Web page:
On Saturday night — drenched by tropical storm Nestor — the dark and stormy mood outside was carried into Spivey Hall for a recital by two exacting and brilliant Germans, violinist Christian Tetzlaff and pianist Lars Vogt. Esteemed soloists on the world’s stage, they are also frequent collaborators, well matched in temperament and effortless virtuosity and with a focused seriousness for everything they perform. They even wore matching shiny black suits on stage.
Their program was elegant and, in theory, held many contrasts. They opened and closed with popular, openhearted violin sonatas (by Johannes Brahms and Maurice Ravel) and, in between, lesser-known music by composers of incomparable intensity and mystery (Dmitri Shostakovich and György Kurtág).
From the first few notes of Brahms’ Violin Sonata No. 1, all the partnership’s strengths, and some of their limitations, were apparent. Tetzlaff draws a deep, rich tone from his violin. There’s no cream, no schmaltz, in his sound. It is at once wide, burly and silken, a thing of wonder. To his credit, he’s long eschewed the cult of Strads and Del Gesùs and instead performs on a handsome modern violin, putting aside the notion that only old Cremona masters know how to carve a good fiddle.
Vogt’s playing at the keyboard is comprehensive, in an instant orchestral in scope then scaled down to a gossamer thread, delicate and fragile. (And pianophiles take note: For this visit to Spivey, he picked the older Steinway nicknamed “Robert.”) Not surprisingly, Vogt also conducts and last week was named music director of the Paris Chamber Orchestra. Suffice it to say, Tetzlaff and Vogt are in demand everywhere.
But their Brahms was buttoned-up and respectful to a fault: warm in tone but not in feeling. After such a mild opener, they exploded with an intense, often savage account of Shostakovich’s Violin Sonata in G, Op. 134 — a late work, composed in 1968 for the great David Oistrakh. The composer creates an imaginative soundscape within a bleak worldview, beginning the first movement with a 12-tone row — all the black and white keys that make an octave on the piano. It’s the cornerstone of mid-century modernism but for Shostakovich a creative device to fuel his embittered tonal harmonies. Weird effects once again felt startling, such as the eerie sound of scraping steel wire from the violin, or spooky bells tolling at a distance in the piano’s lower range. Tetzlaff and Vogt’s musical bond paid huge dividends here, their communication absolute.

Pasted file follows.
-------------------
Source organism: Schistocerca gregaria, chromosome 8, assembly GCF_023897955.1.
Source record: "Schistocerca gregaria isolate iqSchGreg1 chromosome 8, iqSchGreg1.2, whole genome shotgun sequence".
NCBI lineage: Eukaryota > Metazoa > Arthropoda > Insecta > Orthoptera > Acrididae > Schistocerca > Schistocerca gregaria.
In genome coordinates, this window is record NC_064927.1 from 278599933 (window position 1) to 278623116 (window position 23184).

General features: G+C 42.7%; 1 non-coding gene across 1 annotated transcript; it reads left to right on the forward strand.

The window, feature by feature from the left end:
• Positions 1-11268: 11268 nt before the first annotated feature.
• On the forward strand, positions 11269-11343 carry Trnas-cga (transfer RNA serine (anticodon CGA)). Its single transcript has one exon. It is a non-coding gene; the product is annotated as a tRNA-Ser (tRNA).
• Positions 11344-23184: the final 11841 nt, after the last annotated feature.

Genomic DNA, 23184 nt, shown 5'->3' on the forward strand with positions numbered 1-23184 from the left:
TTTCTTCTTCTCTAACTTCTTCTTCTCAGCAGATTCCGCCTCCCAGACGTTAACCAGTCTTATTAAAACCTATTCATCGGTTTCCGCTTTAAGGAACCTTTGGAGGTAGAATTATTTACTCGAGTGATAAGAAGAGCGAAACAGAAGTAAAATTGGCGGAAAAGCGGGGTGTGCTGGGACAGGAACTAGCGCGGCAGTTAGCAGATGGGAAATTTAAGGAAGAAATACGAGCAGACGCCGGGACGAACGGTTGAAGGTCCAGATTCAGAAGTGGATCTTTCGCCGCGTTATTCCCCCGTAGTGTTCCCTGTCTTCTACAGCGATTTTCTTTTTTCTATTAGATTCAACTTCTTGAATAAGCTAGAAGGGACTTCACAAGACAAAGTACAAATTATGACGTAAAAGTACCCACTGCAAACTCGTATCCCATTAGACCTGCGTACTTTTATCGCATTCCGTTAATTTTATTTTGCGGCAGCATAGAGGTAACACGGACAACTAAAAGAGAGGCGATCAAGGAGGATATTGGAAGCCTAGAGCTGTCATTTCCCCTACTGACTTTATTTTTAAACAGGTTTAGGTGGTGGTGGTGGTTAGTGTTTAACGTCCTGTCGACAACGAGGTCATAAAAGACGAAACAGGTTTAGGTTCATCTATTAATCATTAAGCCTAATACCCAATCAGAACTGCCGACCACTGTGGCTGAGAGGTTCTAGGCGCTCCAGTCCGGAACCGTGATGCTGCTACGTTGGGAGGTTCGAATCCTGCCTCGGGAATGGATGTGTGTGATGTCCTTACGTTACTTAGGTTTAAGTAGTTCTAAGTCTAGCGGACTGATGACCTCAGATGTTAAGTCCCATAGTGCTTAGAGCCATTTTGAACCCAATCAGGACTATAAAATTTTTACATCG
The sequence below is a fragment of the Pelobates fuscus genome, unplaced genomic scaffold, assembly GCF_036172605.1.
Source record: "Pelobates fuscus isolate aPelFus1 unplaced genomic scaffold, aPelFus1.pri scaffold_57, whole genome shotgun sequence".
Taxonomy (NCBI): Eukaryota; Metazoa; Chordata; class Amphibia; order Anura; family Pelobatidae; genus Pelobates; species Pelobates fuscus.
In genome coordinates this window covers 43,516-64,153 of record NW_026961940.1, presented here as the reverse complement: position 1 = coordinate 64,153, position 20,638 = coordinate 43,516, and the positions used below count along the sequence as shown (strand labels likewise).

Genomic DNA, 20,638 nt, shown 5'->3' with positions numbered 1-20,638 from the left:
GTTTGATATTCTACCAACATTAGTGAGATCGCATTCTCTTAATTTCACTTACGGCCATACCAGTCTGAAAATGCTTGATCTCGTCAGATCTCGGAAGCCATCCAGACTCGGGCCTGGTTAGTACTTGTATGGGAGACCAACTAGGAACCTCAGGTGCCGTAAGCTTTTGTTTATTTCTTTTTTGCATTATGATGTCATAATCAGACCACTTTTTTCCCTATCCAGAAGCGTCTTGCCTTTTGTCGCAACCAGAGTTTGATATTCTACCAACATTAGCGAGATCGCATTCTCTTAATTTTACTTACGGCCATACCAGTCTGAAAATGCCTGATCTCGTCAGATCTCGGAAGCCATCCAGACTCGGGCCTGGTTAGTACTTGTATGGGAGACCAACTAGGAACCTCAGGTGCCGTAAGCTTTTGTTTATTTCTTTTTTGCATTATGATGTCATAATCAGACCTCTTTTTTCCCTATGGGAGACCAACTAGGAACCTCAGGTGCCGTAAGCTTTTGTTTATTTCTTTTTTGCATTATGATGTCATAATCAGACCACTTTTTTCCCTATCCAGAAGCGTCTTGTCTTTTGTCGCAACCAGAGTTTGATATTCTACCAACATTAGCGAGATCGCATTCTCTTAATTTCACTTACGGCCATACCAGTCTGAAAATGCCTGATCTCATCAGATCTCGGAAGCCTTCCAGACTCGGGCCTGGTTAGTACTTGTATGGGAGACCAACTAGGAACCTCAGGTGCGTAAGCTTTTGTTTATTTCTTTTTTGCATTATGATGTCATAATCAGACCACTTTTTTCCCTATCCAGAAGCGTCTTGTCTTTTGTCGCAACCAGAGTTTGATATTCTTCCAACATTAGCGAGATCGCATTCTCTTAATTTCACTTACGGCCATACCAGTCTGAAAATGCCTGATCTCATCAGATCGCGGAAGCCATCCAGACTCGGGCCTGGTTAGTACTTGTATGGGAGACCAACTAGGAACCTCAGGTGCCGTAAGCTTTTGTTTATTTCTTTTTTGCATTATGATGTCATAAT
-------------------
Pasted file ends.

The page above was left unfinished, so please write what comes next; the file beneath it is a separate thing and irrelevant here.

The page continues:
The sonata’s middle movement is one of Shostakovich’s manic and supercharged howls of pain — the composer expressing rage at the Soviet system, at all the oppression and deception, and maybe disappointment at humanity itself — with slashing chords and murderous attitude. These guys played it straight, where other musicians might find moments of cartoonish excess or heavy sarcasm. In their view, the heavy finale came off as a balm for wounds that will never heal.
They continued the evening’s theme with three wispy miniatures by Kurtág, collected as Tre Pezzi (“Three Pieces,” Op. 14) from 1979. You didn’t need to know that the first piece is marked “bleak and sad” to pick up on the mood. We don’t hear much Kurtág around here, so his inclusion on a program is always highly anticipated.
Like most of the Hungarian composer’s output, these are terrifically compressed little music dramas — telling a story, asking unanswerable questions, conveying emotion with sighs and silences — all packed into a minute or two of music. Violin and piano played as a single entity, long-suffering and breathing together, just right. (Kurtag’s wife, Marta, a pianist, composer and muse, had died two days before this recital, although her passing wasn’t mentioned from the stage.)
The evening’s thoroughly dour mood was finally broken as Vogt immediately launched into the tinkling opening notes of Ravel’s Violin Sonata No. 2 . . . , but Tetzlaff turned his back and walked away. The music stopped. (He’d forgotten his music backstage. The audience laughed and applauded.)
When they restarted, they somehow connected this Ravel to Shostakovich in severity, as if the dapper Parisian composer, in the jazz-age of the 1920s, also lived a life in terror of being sent to a Soviet gulag. It was Ravel cut with a very sharp knife — dazzling to hear for its precision-tooled technique but ignoring what the composer was after.
They twisted and tightened the “blues” movement — a Frenchman’s impressions of that loose, quintessentially American sound, what he might have heard at the Cotton Club or a street corner in New Orleans — to the edge of ferocity. It was less Porgy and Bess and more Wozzeck.
The “Perpetuum mobile” finale whizzed by at top speed, fearlessly, without much swing but with sparks flying in all directions.
As an encore, they played a slow movement from a Beethoven Violin Sonata (Op. 30, No. 1). To reinforce that their opening Brahms was not underprepared, they played Beethoven with the same rich tone and stiff formality.